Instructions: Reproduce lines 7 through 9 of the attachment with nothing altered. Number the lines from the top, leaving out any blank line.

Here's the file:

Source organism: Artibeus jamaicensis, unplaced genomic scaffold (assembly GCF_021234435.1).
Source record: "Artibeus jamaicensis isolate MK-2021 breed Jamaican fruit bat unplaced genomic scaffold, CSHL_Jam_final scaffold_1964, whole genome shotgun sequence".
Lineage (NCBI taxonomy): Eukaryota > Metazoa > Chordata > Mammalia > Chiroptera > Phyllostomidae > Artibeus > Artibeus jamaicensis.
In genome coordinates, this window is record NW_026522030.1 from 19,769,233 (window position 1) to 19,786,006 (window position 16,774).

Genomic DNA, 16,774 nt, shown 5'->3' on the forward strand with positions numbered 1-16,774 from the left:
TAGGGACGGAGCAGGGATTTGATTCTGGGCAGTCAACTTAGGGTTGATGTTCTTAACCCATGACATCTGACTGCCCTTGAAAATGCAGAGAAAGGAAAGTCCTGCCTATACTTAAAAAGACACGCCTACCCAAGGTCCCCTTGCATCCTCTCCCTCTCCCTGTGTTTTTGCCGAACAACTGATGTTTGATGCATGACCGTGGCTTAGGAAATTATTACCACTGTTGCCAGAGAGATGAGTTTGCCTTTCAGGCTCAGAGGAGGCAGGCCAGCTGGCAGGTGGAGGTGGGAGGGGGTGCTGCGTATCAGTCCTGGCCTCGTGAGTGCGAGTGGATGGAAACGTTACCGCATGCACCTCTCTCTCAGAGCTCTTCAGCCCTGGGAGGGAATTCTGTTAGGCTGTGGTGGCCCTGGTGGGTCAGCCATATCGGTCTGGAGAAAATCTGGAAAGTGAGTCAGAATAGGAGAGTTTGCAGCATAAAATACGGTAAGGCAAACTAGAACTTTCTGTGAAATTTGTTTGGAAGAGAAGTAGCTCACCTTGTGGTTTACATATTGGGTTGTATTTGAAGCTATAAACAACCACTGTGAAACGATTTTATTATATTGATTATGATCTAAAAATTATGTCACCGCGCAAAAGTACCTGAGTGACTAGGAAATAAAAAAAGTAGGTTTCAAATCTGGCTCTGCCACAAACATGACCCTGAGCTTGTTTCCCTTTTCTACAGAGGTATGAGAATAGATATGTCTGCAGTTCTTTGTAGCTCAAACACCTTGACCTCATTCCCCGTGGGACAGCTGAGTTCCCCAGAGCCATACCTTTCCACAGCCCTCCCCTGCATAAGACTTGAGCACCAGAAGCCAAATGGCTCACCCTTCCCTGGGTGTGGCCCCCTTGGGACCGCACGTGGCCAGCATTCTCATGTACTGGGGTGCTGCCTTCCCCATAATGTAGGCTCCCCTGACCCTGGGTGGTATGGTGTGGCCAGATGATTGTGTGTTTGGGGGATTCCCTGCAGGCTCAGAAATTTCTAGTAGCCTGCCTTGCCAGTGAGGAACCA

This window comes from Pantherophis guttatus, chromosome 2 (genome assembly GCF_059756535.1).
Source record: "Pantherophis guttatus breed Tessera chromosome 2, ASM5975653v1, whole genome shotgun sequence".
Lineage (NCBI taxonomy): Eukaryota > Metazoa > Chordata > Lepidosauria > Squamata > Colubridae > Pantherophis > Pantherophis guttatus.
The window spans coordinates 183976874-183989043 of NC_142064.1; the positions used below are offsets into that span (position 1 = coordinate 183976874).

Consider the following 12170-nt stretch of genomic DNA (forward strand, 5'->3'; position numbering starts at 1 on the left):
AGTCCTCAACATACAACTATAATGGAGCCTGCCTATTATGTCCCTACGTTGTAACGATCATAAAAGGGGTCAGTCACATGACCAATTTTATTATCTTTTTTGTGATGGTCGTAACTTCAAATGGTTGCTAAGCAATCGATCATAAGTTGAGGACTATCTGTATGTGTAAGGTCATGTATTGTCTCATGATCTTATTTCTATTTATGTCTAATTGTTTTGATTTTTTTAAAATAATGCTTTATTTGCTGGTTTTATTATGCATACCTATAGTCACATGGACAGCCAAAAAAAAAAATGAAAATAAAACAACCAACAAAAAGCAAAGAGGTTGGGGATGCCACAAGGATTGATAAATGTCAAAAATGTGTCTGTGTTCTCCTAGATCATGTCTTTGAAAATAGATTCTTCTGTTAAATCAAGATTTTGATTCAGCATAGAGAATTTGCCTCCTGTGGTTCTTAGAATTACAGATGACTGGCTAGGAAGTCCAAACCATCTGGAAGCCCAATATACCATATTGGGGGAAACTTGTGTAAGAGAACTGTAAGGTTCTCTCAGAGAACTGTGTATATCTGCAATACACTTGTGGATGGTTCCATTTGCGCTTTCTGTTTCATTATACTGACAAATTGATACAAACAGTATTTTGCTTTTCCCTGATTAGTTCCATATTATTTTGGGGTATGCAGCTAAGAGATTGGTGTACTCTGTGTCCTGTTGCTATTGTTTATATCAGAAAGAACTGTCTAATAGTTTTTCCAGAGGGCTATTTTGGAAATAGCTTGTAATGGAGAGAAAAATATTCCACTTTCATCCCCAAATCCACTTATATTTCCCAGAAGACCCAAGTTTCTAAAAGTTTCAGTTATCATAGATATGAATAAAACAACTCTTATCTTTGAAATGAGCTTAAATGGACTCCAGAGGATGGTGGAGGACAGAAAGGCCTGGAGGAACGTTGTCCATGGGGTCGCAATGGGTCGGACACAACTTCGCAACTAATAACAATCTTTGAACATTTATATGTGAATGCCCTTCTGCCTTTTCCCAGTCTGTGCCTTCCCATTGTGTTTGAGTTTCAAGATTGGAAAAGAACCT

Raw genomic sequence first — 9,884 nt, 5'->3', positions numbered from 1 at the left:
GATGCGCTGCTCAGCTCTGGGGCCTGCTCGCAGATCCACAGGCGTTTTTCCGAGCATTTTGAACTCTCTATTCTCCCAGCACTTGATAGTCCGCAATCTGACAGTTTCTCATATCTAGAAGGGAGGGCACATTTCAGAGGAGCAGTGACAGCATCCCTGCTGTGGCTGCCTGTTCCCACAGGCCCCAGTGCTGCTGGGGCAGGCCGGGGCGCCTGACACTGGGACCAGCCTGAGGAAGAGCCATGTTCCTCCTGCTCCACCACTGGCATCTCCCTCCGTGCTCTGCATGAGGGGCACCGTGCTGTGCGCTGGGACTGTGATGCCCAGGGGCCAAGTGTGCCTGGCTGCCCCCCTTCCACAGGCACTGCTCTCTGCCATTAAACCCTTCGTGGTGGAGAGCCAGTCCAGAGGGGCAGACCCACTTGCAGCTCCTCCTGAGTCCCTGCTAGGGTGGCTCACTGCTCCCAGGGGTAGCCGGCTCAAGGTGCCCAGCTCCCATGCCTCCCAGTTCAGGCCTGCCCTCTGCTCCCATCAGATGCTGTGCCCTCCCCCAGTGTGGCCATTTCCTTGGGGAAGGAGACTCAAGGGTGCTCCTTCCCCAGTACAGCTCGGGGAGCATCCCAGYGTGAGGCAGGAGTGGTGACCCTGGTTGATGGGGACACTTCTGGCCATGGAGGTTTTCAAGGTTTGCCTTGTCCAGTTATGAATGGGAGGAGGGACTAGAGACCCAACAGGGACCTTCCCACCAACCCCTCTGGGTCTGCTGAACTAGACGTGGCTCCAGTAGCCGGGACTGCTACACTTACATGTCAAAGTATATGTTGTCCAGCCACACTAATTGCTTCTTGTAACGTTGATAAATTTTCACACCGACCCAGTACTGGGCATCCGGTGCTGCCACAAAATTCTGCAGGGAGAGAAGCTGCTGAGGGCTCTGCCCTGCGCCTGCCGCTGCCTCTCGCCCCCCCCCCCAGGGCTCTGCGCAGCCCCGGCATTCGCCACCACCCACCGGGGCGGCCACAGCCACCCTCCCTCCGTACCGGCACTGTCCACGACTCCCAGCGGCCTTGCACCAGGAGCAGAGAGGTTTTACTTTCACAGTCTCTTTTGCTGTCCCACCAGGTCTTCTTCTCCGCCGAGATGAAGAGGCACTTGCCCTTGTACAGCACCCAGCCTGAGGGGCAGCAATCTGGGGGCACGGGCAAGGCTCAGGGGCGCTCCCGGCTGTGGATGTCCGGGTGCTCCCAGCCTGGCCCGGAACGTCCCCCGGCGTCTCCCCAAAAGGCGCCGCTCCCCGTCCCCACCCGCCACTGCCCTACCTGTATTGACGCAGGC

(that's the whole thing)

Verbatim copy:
This window comes from Pantherophis guttatus, chromosome 2 (genome assembly GCF_059756535.1).
Source record: "Pantherophis guttatus breed Tessera chromosome 2, ASM5975653v1, whole genome shotgun sequence".
Lineage (NCBI taxonomy): Eukaryota > Metazoa > Chordata > Lepidosauria > Squamata > Colubridae > Pantherophis > Pantherophis guttatus.